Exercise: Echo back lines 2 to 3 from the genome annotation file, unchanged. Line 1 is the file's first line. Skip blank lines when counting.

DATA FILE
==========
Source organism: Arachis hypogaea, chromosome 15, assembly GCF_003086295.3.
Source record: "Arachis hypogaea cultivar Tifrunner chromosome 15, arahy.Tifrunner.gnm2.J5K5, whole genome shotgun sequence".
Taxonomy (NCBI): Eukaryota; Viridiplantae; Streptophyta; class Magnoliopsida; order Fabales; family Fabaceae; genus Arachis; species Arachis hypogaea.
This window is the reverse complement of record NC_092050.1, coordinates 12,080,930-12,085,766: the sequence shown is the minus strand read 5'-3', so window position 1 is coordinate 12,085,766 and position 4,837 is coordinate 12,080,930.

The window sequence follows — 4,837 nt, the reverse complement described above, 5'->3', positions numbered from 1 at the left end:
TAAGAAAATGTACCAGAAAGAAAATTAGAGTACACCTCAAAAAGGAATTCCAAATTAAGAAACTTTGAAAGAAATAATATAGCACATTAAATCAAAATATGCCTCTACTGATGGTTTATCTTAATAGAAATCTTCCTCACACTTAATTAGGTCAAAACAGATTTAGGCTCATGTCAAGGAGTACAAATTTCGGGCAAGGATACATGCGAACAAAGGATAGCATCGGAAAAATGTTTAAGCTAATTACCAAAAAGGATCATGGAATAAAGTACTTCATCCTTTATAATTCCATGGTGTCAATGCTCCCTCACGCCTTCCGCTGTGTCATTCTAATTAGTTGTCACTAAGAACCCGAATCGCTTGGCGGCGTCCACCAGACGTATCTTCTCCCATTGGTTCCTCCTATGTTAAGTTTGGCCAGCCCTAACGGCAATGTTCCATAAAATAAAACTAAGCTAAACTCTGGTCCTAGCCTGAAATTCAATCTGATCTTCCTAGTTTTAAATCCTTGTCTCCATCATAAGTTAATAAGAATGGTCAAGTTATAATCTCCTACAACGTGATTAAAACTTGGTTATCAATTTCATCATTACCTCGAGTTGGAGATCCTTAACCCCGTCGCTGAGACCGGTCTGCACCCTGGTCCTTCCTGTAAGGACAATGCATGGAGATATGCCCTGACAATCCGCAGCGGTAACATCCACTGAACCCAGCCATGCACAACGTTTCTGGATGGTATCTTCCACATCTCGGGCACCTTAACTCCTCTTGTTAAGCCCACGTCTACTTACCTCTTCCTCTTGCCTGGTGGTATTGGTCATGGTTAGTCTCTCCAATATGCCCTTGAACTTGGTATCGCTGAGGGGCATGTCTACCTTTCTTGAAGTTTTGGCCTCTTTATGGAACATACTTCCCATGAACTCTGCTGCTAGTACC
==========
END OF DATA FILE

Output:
Source record: "Arachis hypogaea cultivar Tifrunner chromosome 15, arahy.Tifrunner.gnm2.J5K5, whole genome shotgun sequence".
Taxonomy (NCBI): Eukaryota; Viridiplantae; Streptophyta; class Magnoliopsida; order Fabales; family Fabaceae; genus Arachis; species Arachis hypogaea.